They say you can’t make a silk purse from a sow’s ear. Well, that’s fine with me, because I don’t have a pig and I don’t need a purse. However, if there’s one thing I do like to try and do, it’s make the old new again. I’m a big fan of “work with what you’ve got”, especially when it comes to modelling. I find a perverse joy in trying to make the oldest, most obscure kits look halfway presentable in the modern age. I’m not saying I’m going to be cranking out masterpieces, but I do so love the challenge of trying to make a good “two footer” out of a barely adequate (or worse) model.
Thank goodness the past understands my fetish! It seems that history is my biggest pusher when it comes to my particular addiction. All it takes is a look at some old model boxes to get the engine revving, most times. “Why not build nicer, newer kits?” my friends and family ask. Well, I do have a lot of those. However, I worry about messing them up. How can I mess up something that’s barely even acceptable? With no pressure to not ruin a kit, I generally do better and have a better time building!
So, with the mantra of “Build old, build fun” in my head, I deked over to the stash and dug out my Farpro C6N1 Saiun. If you’re curious about the details of this very aged dog, feel free to check out the Out of Box Review.
Let’s set the record straight right now. This Saiun is a very, very simple kit. Normally, a plane build starts with the cockpit, but that doesn’t apply here. Why? Because there IS no cockpit. There are only some pegs upon which the most unfortunate pilot-looking blobs of brittle plastic are meant to be glued. I’ve seen these fellows described as constipated, but even that seems too gentle. These sad, vaguely humaniform lumps are not worth the effort to make presentable, so I decided just to toss them aside. I’d play Taps for them, but I don’t know if they have ears…
Seeing as there was no sign of anything in the cockpit, I decided to do a “tinplate” interior. For those who remember the tinplate toys of the ‘50s and ‘60s, you know that interiors were rarely “full depth”. They were shallow, but painted to look like they were full interiors. I decided to put a “floor” some of the way up the inside of the cockpit. Later, I’ll put in headrests and seatbelts on the seat backs. I was able to cut an appropriate rectangle of sheet styrene and glue it onto the lower set of “seat” pegs. I trimmed off the uppers. With this “floor” in place, I then sealed up the fuselage.
After getting the fuselage together, I glued a piece of thin sheet styrene over the gaping hole in the bottom of the fuselage. This helps to put a “roof” on the completely undetailed landing gear bay. It may seem like a small thing, but it makes a big difference.
Run Your Lines!
Like many kits of its day, the Farpro Saiun incorporates moving “action features”. This includes retracting landing gear and folding wings. I can see how this would be cool to a young modeller. As a kid, I loved the old folding wings on the 1/48 Devastator! Add folding wheels and the kit’s almost a toy!
I must say, the wing fold is rather ingenious. It involves a hinge that slides and then bends upwards. The “sleeve” that holds the hinge pins also slides into the outer wing to give stability when the wing is down. However, it looks ridiculous when the wing is up. The retractable gear is a pointless gimmick because the small doors near the centerline don’t retract. Oh, Peter; weak. (Imagine Cartman’s voice there…) My first job was to neuter the gear, by chopping off a few of the pins inside the wing and sanding the tops of the gear legs flat. This will provide a better mating surface for when the gear are installed, and allow them to be slid in after all the painting is done. As for the wings, I want the plane to be displayed with wings down, so there’s no problem just chopping off the hinge pins.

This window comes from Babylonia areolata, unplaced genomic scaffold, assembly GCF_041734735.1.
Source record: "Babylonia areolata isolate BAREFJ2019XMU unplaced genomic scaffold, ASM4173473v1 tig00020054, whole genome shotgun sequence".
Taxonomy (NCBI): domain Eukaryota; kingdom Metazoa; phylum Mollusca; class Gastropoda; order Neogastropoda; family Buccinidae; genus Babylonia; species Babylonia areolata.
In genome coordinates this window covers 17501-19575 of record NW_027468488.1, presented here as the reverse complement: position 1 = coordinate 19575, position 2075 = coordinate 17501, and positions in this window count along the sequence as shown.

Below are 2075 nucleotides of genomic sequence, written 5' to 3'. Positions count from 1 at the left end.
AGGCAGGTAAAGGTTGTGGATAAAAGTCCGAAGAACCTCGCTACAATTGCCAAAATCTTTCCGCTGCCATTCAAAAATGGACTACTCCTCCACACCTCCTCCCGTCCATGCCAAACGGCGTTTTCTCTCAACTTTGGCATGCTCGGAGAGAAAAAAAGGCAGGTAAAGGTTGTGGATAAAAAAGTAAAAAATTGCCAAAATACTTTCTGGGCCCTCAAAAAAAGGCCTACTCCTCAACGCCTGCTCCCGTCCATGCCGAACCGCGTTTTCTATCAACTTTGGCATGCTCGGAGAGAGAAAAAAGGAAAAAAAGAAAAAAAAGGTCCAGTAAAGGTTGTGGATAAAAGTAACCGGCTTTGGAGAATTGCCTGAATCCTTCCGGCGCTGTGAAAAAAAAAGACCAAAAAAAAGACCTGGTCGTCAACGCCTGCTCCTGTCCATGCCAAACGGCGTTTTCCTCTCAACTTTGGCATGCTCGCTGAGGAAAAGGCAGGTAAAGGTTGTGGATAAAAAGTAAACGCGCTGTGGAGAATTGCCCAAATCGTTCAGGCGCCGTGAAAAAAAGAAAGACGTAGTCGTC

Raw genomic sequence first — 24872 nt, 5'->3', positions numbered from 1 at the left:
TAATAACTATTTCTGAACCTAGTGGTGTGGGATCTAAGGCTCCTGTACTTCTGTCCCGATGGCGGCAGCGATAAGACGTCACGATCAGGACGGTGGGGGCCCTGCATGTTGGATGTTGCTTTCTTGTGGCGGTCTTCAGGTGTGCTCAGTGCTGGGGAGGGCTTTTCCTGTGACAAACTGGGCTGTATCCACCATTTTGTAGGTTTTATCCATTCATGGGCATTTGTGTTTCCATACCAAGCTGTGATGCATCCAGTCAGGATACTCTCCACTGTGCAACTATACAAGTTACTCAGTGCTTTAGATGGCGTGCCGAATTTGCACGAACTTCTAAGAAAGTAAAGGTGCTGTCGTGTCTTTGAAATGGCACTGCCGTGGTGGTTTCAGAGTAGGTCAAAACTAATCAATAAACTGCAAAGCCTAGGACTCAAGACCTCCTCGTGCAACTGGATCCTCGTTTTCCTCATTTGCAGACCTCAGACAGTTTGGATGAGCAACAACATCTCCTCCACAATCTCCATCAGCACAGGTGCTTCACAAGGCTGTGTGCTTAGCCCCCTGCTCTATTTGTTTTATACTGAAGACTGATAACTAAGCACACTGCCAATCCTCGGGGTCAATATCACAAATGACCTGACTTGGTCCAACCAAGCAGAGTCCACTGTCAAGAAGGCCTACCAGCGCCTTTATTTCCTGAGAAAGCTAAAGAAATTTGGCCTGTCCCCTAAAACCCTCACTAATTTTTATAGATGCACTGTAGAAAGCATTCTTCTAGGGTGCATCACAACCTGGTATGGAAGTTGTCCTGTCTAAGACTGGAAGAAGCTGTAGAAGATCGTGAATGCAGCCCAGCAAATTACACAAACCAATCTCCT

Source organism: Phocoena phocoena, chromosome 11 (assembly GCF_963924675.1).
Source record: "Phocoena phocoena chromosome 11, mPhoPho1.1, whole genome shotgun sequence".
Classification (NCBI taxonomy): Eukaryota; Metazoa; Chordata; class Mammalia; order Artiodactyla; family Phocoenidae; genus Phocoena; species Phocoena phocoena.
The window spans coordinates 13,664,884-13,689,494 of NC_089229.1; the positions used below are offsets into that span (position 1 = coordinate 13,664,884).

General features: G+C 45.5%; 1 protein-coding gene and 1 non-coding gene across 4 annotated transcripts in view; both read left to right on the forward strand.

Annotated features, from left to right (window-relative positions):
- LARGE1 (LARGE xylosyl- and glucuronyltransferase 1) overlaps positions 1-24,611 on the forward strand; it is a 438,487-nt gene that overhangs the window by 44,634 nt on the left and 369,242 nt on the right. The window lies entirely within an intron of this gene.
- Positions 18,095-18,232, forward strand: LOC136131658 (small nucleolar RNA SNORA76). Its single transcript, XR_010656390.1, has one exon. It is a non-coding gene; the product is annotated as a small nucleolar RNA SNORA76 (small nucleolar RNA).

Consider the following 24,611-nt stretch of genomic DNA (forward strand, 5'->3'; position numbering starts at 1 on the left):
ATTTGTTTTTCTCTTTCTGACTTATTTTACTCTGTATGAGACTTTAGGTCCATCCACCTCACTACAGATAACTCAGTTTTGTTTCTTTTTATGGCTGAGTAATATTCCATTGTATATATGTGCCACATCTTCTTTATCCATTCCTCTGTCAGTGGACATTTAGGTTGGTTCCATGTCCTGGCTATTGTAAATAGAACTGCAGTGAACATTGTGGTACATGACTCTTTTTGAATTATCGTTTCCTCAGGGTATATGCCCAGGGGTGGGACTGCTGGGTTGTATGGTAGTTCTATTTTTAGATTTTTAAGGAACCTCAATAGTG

The real work on this kit is the rescribing that has to be done. I am not one to normally leave raised panel lines intact, unless they should actually stay raised or are very fine. Even then, you could say I’m on an “etchline” diet. When I see lines, I etch them! The panel lines and rivets on the plastic are not subtle or fine in any way, shape or form. They have all the subtlety of a drunken cat cavorting about a piano seller’s showroom. Thus, they have to be completely removed.
Before doing this, I used the existing lines, and some Dymo tape, to rescribe all the surface lines on the model. This was tedious, time consuming work. There were many inevitable slip ups, and a lot of CA was used to fill in the resulting scars on the plane’s surface. I rescribed each half of the fuselage separately, while they were apart; only the lines running across the centerline seam were put in after the fuselage was glued.
Once all raised detail was transferred to scribed lines, the entire surface of the plane was wet sanded with 220 grit wet/dry sandpaper. It took several grinding sessions and considerable rescribing to make sure that everything was where it should be, but the plastic was surprisingly easy to sand; I thought it would be a lot more brittle than it was, especially given its age. Of course, with this kind of heavy sanding, any raised detail will be destroyed. Sadly, this included a few raised squares on the fuselage sides, the cowling latches and the exhaust pipes. However, I decided that these sacrifices were worth it.
Rescribing and making an interior is one thing, but getting this pig together is going to be something else. I smell burning sandpaper in the near future! Be here next time as I:
1.) Ask myself “Why am I doing this?” only to answer with “Because it’s there!” and
2.) try to assemble this thing into something vaguely airplane-shaped.
Sounds fun, right? Just remember, I’m doing this so YOU don’t have to! Of course, if you want to, you’re always welcome to join the club!